Bill McKibben is a respected environmentalist and author of a number of environmental books including The End of Nature, The Age of Missing Information, Hope, Human, and Wild, Fight Global Warming Now, and Deep Economy. In 2006, Bill led a five-day walk across Vermont to demand action on global warming (it was considered by many to be the largest climate change demonstration to date in America.) In 2007, he founded Step It Up 2007 and organized 1,400 global warming demonstrations across all 50 states to demand that Congress take action on climate change. In 2008, Bill co-founded, an organization that aims to spread the word about the dire need for meaningful action on climate change.  Bill is also the proud green parent of a teenaged daughter. Here’s what Bill McKibben had to say about the environment, bicycles and fast food. 

JS: Parents are often led to believe that they can buy their way to a happier family by investing in items that will theoretically save them time and money.  These are often the items (fast foods, disposable diapers, chemical cleaning agents) that get us in to the most trouble with the environment.  What advice do you have for parents who see the needs of the environment as conflicting with those of their family?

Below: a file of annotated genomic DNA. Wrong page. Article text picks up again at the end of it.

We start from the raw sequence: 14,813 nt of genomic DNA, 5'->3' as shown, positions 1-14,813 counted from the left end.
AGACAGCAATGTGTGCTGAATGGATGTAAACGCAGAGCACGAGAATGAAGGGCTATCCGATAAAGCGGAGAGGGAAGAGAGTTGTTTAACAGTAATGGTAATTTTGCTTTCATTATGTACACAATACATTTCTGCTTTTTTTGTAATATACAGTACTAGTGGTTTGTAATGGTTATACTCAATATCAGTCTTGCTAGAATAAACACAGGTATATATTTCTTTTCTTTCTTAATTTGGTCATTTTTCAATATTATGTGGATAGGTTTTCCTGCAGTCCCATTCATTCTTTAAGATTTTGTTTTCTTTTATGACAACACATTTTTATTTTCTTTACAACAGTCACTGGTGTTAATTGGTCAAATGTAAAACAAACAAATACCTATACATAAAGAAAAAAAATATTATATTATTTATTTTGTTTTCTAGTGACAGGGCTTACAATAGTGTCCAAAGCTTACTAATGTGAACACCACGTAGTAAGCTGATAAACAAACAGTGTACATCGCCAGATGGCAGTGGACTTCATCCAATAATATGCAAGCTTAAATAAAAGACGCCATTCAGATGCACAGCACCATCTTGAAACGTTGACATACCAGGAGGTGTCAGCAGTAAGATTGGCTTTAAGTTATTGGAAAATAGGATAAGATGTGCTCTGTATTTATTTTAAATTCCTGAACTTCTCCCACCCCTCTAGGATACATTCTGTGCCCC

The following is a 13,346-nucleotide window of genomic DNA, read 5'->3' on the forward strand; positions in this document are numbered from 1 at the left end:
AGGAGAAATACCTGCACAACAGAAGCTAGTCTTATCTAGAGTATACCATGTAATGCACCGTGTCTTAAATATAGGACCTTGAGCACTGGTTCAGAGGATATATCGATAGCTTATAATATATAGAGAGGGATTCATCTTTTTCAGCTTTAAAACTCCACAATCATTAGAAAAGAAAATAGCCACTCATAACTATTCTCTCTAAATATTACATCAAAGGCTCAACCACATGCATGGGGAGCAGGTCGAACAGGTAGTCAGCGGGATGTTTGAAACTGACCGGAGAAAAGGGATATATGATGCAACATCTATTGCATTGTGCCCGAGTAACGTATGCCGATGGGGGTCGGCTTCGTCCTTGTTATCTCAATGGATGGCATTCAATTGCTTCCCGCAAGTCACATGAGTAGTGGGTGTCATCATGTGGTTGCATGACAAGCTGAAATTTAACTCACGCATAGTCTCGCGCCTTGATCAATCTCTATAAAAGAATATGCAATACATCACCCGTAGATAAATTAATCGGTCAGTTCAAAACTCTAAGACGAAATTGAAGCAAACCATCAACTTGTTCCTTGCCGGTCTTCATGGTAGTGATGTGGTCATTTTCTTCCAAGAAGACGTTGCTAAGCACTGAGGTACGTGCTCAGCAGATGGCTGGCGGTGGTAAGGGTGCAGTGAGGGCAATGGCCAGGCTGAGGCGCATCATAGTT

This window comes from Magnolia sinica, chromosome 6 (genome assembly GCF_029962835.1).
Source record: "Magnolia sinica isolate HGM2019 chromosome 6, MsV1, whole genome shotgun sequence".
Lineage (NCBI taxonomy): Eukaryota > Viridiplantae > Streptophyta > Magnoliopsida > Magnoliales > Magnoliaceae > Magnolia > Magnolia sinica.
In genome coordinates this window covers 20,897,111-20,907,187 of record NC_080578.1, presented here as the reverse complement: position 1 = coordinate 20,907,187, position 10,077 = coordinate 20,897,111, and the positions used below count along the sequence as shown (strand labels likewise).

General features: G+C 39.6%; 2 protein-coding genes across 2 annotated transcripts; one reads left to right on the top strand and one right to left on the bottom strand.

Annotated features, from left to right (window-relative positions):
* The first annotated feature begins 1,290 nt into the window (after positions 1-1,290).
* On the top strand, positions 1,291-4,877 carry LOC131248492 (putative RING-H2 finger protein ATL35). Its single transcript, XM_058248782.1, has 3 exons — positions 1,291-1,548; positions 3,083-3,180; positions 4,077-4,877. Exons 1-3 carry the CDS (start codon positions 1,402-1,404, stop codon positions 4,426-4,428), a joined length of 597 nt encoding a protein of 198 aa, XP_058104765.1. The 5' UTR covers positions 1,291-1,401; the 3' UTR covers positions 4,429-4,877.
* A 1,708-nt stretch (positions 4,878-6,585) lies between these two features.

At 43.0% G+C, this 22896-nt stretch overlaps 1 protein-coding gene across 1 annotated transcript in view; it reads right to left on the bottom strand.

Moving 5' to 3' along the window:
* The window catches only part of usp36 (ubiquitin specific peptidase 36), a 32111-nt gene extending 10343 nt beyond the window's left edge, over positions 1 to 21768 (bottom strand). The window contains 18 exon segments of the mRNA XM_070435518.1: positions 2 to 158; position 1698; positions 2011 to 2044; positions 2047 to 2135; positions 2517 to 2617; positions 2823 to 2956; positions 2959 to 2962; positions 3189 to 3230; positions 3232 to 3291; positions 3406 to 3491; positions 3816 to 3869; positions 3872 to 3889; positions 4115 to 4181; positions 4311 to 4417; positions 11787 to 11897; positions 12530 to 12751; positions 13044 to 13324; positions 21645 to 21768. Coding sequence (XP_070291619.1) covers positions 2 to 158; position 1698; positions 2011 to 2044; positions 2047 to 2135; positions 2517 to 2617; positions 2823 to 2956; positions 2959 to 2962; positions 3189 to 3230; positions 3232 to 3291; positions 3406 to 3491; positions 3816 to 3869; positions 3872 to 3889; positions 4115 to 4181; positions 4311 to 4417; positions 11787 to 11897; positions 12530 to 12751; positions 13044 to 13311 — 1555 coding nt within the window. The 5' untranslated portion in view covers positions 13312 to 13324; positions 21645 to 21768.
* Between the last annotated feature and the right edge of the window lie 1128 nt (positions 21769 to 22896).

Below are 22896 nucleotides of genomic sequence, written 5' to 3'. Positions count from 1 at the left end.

BMc: My guess is that in most cases environmental goals and family goals are closely correlated. For instance, fast food is pretty much an environmental mess--cheap food grown under dubious conditions and trucked long distances that makes kids fat. But it's also a social mess--eaten fast, in noisy and anonymous buildings. A simple dinner prepared fast but with some love and care and shared together, even for a few minutes, around the table brings a family into focus. It's hard to imagine my own family in its absence. 

JS: Where do you think parents should focus their environmental efforts in order to have the most beneficial impact (greener cars, shorter showers, recycling)? 

BMc: Anything that truly addresses energy use, which is our particular problem. So, put in insulation, lots of it. Buy a hybrid car or better yet buy a bike (it's nice that our most traditionally kid-friendly means of transport is also the most eco-friendly).

JS: Do you have any advice for parents who want to find a way to promote environmental stewardship that does not sound like “eco-nagging” in the ears of their children? 

BMc:  Get them politically involved in the environmental movement, so they can see that it really means something. When we did our 1,400 Step It Up demonstrations last spring to stop global warming, almost every picture showed lots and lots of kids involved.